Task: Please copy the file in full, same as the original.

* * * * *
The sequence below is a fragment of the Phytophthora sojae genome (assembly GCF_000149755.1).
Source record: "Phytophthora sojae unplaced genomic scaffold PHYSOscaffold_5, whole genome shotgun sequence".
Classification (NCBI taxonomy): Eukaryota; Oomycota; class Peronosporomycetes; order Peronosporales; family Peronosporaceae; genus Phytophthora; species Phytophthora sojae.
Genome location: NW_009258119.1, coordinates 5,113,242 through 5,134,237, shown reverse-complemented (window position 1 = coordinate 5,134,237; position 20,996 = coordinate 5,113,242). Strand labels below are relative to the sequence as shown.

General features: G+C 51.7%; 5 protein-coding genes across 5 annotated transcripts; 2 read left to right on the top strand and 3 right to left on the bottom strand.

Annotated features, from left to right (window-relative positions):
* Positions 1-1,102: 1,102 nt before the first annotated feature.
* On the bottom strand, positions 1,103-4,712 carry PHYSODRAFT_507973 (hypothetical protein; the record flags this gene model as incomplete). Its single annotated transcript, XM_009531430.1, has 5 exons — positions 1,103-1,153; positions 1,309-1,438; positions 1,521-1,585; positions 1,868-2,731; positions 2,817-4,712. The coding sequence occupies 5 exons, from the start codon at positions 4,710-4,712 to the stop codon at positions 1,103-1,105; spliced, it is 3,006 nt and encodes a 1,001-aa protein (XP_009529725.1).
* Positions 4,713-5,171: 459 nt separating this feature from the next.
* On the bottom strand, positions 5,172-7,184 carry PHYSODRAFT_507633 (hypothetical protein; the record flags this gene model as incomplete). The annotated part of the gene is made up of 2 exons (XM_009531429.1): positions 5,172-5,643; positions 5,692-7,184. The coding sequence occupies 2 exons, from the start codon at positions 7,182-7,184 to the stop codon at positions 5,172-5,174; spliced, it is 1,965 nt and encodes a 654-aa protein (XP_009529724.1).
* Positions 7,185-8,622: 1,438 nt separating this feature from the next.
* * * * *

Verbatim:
The sequence below is a fragment of the Phytophthora sojae genome (assembly GCF_000149755.1).
Source record: "Phytophthora sojae unplaced genomic scaffold PHYSOscaffold_5, whole genome shotgun sequence".
Classification (NCBI taxonomy): Eukaryota; Oomycota; class Peronosporomycetes; order Peronosporales; family Peronosporaceae; genus Phytophthora; species Phytophthora sojae.
Genome location: NW_009258119.1, coordinates 5,113,242 through 5,134,237, shown reverse-complemented (window position 1 = coordinate 5,134,237; position 20,996 = coordinate 5,113,242). Strand labels below are relative to the sequence as shown.

General features: G+C 51.7%; 5 protein-coding genes across 5 annotated transcripts; 2 read left to right on the top strand and 3 right to left on the bottom strand.

Annotated features, from left to right (window-relative positions):
* Positions 1-1,102: 1,102 nt before the first annotated feature.
* On the bottom strand, positions 1,103-4,712 carry PHYSODRAFT_507973 (hypothetical protein; the record flags this gene model as incomplete). Its single annotated transcript, XM_009531430.1, has 5 exons — positions 1,103-1,153; positions 1,309-1,438; positions 1,521-1,585; positions 1,868-2,731; positions 2,817-4,712. The coding sequence occupies 5 exons, from the start codon at positions 4,710-4,712 to the stop codon at positions 1,103-1,105; spliced, it is 3,006 nt and encodes a 1,001-aa protein (XP_009529725.1).
* Positions 4,713-5,171: 459 nt separating this feature from the next.
* On the bottom strand, positions 5,172-7,184 carry PHYSODRAFT_507633 (hypothetical protein; the record flags this gene model as incomplete). The annotated part of the gene is made up of 2 exons (XM_009531429.1): positions 5,172-5,643; positions 5,692-7,184. The coding sequence occupies 2 exons, from the start codon at positions 7,182-7,184 to the stop codon at positions 5,172-5,174; spliced, it is 1,965 nt and encodes a 654-aa protein (XP_009529724.1).
* Positions 7,185-8,622: 1,438 nt separating this feature from the next.